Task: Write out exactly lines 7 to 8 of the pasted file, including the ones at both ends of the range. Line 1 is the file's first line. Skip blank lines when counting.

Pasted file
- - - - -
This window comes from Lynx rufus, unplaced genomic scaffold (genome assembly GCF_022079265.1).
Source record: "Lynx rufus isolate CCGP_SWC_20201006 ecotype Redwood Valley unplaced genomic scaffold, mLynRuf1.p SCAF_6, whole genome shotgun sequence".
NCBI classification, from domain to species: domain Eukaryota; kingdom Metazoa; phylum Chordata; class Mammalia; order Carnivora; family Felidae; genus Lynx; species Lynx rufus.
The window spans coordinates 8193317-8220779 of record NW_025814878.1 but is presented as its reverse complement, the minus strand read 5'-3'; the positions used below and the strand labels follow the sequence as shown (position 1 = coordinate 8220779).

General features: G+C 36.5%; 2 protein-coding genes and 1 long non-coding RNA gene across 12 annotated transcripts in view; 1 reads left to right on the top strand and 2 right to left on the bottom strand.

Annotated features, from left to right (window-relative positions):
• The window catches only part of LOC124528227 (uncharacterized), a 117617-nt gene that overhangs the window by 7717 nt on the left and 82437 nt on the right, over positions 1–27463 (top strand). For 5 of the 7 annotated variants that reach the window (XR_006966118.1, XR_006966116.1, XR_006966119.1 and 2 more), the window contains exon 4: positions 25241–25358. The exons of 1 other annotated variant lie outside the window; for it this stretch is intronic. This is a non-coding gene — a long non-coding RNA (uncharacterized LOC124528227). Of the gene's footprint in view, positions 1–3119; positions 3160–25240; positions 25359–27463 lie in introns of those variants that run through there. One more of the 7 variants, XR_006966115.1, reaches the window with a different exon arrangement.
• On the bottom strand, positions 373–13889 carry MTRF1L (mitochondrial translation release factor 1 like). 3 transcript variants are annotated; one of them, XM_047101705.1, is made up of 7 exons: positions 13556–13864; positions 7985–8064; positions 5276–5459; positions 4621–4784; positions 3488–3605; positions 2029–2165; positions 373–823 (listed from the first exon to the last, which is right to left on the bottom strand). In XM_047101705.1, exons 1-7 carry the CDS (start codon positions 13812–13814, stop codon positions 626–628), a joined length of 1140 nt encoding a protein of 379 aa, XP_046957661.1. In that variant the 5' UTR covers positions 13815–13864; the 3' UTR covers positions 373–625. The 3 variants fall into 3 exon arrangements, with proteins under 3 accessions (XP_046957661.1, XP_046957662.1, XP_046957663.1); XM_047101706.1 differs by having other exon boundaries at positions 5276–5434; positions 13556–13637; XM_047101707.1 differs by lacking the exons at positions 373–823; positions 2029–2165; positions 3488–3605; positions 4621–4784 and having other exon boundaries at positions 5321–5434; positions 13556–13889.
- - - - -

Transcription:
• The window catches only part of LOC124528227 (uncharacterized), a 117617-nt gene that overhangs the window by 7717 nt on the left and 82437 nt on the right, over positions 1–27463 (top strand). For 5 of the 7 annotated variants that reach the window (XR_006966118.1, XR_006966116.1, XR_006966119.1 and 2 more), the window contains exon 4: positions 25241–25358. The exons of 1 other annotated variant lie outside the window; for it this stretch is intronic. This is a non-coding gene — a long non-coding RNA (uncharacterized LOC124528227). Of the gene's footprint in view, positions 1–3119; positions 3160–25240; positions 25359–27463 lie in introns of those variants that run through there. One more of the 7 variants, XR_006966115.1, reaches the window with a different exon arrangement.
• On the bottom strand, positions 373–13889 carry MTRF1L (mitochondrial translation release factor 1 like). 3 transcript variants are annotated; one of them, XM_047101705.1, is made up of 7 exons: positions 13556–13864; positions 7985–8064; positions 5276–5459; positions 4621–4784; positions 3488–3605; positions 2029–2165; positions 373–823 (listed from the first exon to the last, which is right to left on the bottom strand). In XM_047101705.1, exons 1-7 carry the CDS (start codon positions 13812–13814, stop codon positions 626–628), a joined length of 1140 nt encoding a protein of 379 aa, XP_046957661.1. In that variant the 5' UTR covers positions 13815–13864; the 3' UTR covers positions 373–625. The 3 variants fall into 3 exon arrangements, with proteins under 3 accessions (XP_046957661.1, XP_046957662.1, XP_046957663.1); XM_047101706.1 differs by having other exon boundaries at positions 5276–5434; positions 13556–13637; XM_047101707.1 differs by lacking the exons at positions 373–823; positions 2029–2165; positions 3488–3605; positions 4621–4784 and having other exon boundaries at positions 5321–5434; positions 13556–13889.